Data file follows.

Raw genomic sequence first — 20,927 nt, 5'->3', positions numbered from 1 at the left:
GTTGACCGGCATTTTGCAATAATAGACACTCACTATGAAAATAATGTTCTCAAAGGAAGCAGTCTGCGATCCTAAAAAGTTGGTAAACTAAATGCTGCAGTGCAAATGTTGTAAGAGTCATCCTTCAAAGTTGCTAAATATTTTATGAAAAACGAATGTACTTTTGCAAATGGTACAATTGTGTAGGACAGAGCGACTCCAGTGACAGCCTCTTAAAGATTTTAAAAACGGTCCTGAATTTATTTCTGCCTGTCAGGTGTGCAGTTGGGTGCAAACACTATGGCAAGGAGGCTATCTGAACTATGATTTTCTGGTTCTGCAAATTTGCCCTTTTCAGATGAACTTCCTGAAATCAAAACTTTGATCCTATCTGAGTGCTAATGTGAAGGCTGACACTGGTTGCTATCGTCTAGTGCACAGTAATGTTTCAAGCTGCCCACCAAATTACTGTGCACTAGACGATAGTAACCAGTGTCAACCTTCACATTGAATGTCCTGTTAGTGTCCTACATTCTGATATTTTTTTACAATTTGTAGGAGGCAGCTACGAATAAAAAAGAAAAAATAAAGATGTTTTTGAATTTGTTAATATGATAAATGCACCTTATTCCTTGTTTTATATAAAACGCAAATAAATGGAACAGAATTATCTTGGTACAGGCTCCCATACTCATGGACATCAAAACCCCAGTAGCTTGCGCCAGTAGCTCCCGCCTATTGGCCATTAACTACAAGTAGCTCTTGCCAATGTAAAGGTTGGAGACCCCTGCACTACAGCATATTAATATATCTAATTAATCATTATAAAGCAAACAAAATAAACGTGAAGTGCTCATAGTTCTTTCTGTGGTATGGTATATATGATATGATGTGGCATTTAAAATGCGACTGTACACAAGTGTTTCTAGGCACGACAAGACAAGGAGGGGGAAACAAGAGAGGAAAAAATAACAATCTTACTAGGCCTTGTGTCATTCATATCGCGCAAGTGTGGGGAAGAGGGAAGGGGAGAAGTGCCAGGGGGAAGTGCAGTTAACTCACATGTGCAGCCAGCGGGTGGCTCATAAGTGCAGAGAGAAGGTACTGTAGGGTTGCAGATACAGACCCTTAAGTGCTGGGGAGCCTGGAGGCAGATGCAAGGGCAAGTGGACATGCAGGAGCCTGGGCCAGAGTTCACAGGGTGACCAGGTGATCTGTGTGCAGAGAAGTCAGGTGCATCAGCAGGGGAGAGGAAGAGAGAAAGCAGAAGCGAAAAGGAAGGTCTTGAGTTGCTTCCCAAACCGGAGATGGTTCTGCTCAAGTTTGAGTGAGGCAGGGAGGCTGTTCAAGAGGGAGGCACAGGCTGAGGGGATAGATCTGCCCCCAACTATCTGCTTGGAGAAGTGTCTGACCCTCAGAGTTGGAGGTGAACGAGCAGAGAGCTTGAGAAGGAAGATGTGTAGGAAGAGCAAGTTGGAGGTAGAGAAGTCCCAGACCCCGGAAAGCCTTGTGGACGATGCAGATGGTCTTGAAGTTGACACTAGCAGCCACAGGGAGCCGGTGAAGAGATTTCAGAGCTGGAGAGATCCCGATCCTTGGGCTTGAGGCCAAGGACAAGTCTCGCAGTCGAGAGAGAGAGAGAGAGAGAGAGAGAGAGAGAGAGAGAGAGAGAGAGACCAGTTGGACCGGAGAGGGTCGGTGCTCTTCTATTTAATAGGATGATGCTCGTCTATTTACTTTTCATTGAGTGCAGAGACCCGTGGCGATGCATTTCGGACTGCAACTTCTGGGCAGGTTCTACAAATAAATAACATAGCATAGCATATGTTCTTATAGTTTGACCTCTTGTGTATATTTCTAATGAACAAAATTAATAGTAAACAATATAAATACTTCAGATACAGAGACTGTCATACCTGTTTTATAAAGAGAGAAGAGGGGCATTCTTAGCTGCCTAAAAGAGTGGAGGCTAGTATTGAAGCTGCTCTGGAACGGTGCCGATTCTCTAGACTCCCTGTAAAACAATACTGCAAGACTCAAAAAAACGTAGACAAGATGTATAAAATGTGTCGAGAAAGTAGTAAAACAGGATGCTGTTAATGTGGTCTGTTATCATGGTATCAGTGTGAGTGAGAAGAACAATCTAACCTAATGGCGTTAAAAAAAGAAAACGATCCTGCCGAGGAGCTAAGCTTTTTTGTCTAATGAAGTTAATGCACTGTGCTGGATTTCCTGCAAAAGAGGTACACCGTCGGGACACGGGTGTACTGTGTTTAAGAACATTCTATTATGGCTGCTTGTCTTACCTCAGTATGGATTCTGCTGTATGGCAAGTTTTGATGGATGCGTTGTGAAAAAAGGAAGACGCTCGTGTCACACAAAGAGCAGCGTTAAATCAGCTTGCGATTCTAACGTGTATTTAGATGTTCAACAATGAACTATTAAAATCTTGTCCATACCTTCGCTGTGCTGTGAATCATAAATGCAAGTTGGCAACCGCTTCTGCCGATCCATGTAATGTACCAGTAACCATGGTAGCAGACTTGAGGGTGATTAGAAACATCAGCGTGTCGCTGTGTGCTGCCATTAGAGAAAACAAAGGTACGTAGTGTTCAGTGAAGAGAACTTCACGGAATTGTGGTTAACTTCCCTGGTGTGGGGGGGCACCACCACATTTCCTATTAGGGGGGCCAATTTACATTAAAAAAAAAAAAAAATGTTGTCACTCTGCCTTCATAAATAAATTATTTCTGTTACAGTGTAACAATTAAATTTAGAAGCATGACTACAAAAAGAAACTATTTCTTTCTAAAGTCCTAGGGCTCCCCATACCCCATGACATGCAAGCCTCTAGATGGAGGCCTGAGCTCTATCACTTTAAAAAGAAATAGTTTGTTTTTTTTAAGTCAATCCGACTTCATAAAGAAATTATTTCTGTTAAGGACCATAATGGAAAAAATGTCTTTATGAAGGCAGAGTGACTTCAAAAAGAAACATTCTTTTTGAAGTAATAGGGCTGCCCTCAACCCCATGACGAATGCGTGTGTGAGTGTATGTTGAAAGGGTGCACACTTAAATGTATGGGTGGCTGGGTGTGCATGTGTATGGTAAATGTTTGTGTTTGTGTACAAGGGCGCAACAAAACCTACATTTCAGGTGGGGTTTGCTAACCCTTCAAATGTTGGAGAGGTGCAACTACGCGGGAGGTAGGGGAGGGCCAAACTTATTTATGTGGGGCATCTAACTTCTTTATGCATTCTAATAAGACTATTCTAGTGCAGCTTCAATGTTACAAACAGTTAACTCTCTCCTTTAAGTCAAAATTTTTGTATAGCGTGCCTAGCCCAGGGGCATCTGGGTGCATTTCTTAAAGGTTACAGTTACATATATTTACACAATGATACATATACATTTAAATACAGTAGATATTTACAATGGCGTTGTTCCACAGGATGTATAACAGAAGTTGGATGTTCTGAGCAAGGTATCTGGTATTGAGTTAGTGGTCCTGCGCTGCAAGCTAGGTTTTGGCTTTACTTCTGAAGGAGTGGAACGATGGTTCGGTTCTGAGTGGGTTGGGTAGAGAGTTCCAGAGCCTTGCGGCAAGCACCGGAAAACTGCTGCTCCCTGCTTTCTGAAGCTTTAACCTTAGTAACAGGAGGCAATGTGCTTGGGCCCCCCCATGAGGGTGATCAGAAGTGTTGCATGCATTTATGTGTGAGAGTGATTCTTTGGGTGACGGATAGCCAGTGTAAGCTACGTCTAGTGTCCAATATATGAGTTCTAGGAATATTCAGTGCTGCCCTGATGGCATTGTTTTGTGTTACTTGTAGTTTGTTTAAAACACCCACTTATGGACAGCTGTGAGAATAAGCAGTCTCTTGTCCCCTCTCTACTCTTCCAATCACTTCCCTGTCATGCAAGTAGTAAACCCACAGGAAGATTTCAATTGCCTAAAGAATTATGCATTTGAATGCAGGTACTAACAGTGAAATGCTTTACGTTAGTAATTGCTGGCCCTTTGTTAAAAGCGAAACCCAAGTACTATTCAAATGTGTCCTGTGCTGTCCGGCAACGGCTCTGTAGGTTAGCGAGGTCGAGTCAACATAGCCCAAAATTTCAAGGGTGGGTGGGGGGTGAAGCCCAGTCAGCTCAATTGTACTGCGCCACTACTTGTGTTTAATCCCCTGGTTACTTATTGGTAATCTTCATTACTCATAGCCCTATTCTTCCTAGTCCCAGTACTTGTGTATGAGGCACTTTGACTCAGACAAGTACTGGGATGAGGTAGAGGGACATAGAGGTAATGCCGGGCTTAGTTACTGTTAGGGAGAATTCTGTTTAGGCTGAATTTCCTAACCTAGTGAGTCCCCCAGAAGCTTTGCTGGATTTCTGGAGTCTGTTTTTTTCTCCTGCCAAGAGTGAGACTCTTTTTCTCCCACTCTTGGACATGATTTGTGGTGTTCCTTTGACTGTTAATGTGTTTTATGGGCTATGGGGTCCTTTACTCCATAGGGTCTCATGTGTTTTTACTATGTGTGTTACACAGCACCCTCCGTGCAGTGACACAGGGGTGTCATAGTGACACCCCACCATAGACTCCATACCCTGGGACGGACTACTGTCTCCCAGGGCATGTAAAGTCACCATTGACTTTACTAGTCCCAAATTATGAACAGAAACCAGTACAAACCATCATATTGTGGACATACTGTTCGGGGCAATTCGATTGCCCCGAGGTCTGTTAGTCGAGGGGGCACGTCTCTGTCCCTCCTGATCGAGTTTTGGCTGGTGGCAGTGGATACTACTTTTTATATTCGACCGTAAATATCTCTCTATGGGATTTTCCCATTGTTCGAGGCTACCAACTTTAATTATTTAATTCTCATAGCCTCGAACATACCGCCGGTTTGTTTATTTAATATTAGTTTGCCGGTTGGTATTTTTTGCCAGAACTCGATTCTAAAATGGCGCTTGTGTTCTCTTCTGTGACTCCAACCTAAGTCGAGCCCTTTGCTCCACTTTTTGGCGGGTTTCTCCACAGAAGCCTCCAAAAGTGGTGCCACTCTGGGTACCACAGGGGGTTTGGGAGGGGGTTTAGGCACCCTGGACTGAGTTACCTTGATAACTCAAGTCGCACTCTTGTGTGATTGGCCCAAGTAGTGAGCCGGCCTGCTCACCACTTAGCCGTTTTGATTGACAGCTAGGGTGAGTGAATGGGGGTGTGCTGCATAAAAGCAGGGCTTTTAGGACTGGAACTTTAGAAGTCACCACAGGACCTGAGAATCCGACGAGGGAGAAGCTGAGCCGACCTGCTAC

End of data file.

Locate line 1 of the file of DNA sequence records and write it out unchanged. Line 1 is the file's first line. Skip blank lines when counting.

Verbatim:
Raw genomic sequence first — 20,927 nt, 5'->3', positions numbered from 1 at the left: